Red Hat have recently introduced zero cost developer subscriptions for RHEL, and before that for JBoss as well. In this article we will install Red Hat JBoss developer studio on Ubuntu. We wont go trough process of creating Red Hat account that is needed for getting free subscriptions, and there is two reasons for that. First, it is simple, so no need for guide. Second, I created my Red Hat account years ago and cant create another one for purpose of this tutorial. So we just assume that you have Red Hat account.
Installing and setting up Red Hat JBoss Developer Studio
First dependency is off course Java.
sudo apt install openjdk-8-jdk libwebkitgtk-3.0
Go to Red Hat download site or download installer with EAP (that is Enterprise Application Platform).
Open your download dir and open terminal there. Type like this:
[email protected]:~/Downloads$ java -jar devstudio-*
This will start the graphical install
When it finishes, you should be greeted with Red Hat Central
In the search bar, type helloworld and select the first link as shown:
The window will show up, you need to click finish. It will download dependencies
When this is over, also click finish. Next we start the Application Server. We go to servers tab in bottom of the workspace, and there we find stopped server.
We click the green run icon to start it. When console stop throwing out messages server is started and we need to run our application. In the project explorer (left pane by default) right click the HelloWorld application and chose Run as and then Run on Server. Click finish and wait a few seconds, then you will get browser in central pane asking you to chose between JSON and XML. Chose XML and you should get Hello World! That means set up is successful and Developer Studio is ready to for development.
Connecting the Studio with OpenShift
Lets say you are developing really big application for really big servers, and you don't want it to hog all the resources of your little laptop. Then you would want to test your application on some cloud platform, say Red Hat OpenShift. Again, we assume that you have Red Hat login.
First lets install dependencies
sudo apt-get install ruby-full rubygems git-core
sudo gem install rhc
Next in Red Hat JBoss Developer studio on Red Hat central pane chose "OpenShift Application" button.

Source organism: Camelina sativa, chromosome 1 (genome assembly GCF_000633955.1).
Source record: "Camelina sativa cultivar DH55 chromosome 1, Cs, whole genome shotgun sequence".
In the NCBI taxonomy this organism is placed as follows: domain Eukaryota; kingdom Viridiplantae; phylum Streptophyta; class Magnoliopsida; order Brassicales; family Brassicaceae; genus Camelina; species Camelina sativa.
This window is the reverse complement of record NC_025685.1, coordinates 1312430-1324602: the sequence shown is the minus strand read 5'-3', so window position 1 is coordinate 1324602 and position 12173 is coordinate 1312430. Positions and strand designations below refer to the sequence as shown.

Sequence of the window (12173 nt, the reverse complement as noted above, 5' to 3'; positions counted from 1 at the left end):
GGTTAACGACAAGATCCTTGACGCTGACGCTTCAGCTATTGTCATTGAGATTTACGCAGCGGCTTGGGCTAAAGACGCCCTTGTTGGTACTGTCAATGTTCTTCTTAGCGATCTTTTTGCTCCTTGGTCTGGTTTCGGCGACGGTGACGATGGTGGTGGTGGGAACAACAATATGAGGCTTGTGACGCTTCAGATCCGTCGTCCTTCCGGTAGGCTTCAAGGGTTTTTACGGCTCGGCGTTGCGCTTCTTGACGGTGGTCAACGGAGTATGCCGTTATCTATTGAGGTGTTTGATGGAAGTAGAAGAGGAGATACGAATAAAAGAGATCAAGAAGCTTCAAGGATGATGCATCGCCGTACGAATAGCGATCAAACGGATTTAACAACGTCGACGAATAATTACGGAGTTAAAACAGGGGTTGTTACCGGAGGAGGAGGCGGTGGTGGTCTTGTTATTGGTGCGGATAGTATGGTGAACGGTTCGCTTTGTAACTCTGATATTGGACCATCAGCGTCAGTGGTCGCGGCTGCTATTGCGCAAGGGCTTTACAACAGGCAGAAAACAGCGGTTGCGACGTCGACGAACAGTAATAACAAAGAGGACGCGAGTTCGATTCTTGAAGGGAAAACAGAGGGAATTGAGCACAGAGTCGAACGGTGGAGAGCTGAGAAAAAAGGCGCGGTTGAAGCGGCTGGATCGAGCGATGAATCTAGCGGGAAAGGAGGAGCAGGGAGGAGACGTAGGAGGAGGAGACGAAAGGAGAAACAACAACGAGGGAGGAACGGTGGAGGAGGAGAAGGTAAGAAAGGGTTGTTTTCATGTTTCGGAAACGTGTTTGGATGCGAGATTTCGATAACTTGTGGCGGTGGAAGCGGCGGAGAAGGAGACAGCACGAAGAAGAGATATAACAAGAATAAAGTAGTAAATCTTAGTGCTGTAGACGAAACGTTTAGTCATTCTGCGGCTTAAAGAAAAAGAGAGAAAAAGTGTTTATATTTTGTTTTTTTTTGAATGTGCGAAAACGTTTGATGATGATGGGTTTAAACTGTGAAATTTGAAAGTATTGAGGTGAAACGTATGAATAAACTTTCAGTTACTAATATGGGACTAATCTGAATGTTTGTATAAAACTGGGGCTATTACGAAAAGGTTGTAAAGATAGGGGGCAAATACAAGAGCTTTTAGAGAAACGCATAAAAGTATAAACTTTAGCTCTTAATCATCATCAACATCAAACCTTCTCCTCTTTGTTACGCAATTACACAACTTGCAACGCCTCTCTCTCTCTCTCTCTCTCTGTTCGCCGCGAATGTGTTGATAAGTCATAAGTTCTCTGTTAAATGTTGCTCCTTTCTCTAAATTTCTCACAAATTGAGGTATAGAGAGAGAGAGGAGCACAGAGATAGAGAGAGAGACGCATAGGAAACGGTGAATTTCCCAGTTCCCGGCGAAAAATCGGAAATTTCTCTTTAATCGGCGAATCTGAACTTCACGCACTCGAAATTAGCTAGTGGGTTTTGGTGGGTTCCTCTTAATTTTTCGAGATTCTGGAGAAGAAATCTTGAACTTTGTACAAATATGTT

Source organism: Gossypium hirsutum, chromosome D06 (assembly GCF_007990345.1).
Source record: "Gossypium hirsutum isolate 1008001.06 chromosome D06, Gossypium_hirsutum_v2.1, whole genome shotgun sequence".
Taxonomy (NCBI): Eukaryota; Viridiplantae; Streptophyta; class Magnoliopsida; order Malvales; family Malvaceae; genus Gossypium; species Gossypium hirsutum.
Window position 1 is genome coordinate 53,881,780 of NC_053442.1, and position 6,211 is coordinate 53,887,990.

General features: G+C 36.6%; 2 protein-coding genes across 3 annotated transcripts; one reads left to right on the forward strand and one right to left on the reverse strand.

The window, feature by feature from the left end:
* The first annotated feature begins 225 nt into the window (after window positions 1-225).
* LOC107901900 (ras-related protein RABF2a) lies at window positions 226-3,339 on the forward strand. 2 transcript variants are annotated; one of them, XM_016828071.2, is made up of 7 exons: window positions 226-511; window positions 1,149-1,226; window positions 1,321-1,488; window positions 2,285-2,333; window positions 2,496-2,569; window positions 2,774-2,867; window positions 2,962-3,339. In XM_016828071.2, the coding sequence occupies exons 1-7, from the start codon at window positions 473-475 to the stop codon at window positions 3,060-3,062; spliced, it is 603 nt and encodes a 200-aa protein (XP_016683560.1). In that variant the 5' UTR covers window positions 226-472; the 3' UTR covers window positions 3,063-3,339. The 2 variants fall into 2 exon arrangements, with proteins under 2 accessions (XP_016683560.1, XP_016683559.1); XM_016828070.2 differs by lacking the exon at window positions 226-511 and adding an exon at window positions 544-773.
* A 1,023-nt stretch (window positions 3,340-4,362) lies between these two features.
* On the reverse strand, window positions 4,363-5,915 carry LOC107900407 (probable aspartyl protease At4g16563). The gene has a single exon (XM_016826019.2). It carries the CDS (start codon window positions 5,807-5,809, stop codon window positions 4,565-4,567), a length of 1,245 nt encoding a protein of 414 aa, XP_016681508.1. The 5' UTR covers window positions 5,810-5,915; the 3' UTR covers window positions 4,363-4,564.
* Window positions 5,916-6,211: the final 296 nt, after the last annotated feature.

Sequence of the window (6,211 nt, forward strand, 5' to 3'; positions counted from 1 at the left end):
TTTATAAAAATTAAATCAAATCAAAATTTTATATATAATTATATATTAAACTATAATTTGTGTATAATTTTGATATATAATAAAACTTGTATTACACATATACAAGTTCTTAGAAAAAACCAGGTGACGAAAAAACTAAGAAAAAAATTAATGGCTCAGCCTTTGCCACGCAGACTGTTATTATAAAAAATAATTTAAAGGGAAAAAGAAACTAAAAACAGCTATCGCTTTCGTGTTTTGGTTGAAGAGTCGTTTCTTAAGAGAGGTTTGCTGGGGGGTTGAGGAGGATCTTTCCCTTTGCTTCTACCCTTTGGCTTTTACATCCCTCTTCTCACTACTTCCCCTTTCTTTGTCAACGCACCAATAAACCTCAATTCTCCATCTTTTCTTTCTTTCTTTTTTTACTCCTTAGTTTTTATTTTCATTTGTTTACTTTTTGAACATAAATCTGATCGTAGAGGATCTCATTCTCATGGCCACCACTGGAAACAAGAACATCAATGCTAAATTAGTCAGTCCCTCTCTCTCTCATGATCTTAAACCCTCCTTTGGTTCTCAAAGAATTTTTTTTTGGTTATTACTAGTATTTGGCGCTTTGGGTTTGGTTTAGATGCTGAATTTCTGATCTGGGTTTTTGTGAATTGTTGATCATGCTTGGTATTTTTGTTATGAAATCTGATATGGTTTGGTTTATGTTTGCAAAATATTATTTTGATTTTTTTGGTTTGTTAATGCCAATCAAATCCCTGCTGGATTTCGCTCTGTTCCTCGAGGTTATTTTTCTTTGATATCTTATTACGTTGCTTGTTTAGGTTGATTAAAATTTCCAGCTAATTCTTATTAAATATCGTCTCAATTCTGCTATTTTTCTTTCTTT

On this window we need sign up here button which will close the window (we need to open it again latter) and give you Red Hat login screen. Type your credentials, chose Free Plan for OpenShift and complete the registration process. After that, fire up a terminal, type rhc setup and work the prompt as follows (the .... are skipped output for clarity, user input is bold and ## is my comment where you need to hit enter)
rhc setup[....] Enter the server hostname: |openshift.redhat.com| ##just hit enter [....]
Login to openshift.redhat.com:[email protected][....]
Generate a token now? (yes|no) yes[....]
Your public SSH key must be uploaded to the OpenShift server to access code.
Upload now? (yes|no)
keys (type: ssh-rsa)
yourhost (type: ssh-rsa)[....]
Provide a name for this key: |nameforyourkey| ## hit enter
Back to Red Hat Central
After finishing this we go back to Red Hat Central and open New OpenShift Application window again (last pic from above)
We need to use all default like the pic, except enter user name and password we created. When we click next, we get prompted to pick existed or new application. We chose new and in Basic Cartridges I will choose JBoss Unified Push Server
Next we need to create domain, name and gear. I did it like this
When you set that you can click Finish
It should give you how and where to login to your new application, like this:
Lets head there and see if we can access our push server
It will ask you change password, and then:
From here on, you can delete this and put some other cartridge, say WildFly. I know that I will dig into this push notifications. Red Hat products bundled with support usually cost pretty penny, and when they offer something for free to developers, it would be crazy not to use it. After years of avoiding Eclipse like a plague, I finally switched to Eclipse-based IDE because Red Hat have made it usable. This guide shown you how to get started with Red Hat JBoss Developer Studio and OpenShift. Thank you for reading.